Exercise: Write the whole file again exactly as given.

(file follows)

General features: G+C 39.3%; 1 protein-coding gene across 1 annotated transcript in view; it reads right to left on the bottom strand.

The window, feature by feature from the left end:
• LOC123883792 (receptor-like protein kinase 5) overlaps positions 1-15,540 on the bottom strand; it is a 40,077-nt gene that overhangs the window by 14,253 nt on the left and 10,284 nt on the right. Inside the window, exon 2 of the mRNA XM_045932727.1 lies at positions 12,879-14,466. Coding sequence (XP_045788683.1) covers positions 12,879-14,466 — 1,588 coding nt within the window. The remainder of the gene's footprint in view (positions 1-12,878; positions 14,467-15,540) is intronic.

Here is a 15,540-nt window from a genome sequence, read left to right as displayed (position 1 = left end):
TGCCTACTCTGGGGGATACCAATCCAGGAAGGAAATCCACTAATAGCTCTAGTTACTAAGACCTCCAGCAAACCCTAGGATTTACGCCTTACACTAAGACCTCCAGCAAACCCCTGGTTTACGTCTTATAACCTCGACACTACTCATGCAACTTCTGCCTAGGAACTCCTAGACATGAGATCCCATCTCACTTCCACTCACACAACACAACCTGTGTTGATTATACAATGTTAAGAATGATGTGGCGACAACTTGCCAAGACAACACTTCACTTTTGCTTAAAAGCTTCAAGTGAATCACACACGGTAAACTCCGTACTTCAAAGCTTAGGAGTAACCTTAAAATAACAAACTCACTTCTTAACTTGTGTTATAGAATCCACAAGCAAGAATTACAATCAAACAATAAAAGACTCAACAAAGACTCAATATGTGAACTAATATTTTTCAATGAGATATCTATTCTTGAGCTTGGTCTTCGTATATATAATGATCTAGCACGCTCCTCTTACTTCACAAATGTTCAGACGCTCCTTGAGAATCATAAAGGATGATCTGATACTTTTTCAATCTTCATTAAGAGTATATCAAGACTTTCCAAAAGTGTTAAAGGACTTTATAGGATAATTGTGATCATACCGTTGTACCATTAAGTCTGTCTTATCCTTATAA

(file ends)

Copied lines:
General features: G+C 39.3%; 1 protein-coding gene across 1 annotated transcript in view; it reads right to left on the bottom strand.

The window, feature by feature from the left end:
• LOC123883792 (receptor-like protein kinase 5) overlaps positions 1-15,540 on the bottom strand; it is a 40,077-nt gene that overhangs the window by 14,253 nt on the left and 10,284 nt on the right. Inside the window, exon 2 of the mRNA XM_045932727.1 lies at positions 12,879-14,466. Coding sequence (XP_045788683.1) covers positions 12,879-14,466 — 1,588 coding nt within the window. The remainder of the gene's footprint in view (positions 1-12,878; positions 14,467-15,540) is intronic.

Here is a 15,540-nt window from a genome sequence, read left to right as displayed (position 1 = left end):
TGCCTACTCTGGGGGATACCAATCCAGGAAGGAAATCCACTAATAGCTCTAGTTACTAAGACCTCCAGCAAACCCTAGGATTTACGCCTTACACTAAGACCTCCAGCAAACCCCTGGTTTACGTCTTATAACCTCGACACTACTCATGCAACTTCTGCCTAGGAACTCCTAGACATGAGATCCCATCTCACTTCCACTCACACAACACAACCTGTGTTGATTATACAATGTTAAGAATGATGTGGCGACAACTTGCCAAGACAACACTTCACTTTTGCTTAAAAGCTTCAAGTGAATCACACACGGTAAACTCCGTACTTCAAAGCTTAGGAGTAACCTTAAAATAACAAACTCACTTCTTAACTTGTGTTATAGAATCCACAAGCAAGAATTACAATCAAACAATAAAAGACTCAACAAAGACTCAATATGTGAACTAATATTTTTCAATGAGATATCTATTCTTGAGCTTGGTCTTCGTATATATAATGATCTAGCACGCTCCTCTTACTTCACAAATGTTCAGACGCTCCTTGAGAATCATAAAGGATGATCTGATACTTTTTCAATCTTCATTAAGAGTATATCAAGACTTTCCAAAAGTGTTAAAGGACTTTATAGGATAATTGTGATCATACCGTTGTACCATTAAGTCTGTCTTATCCTTATAA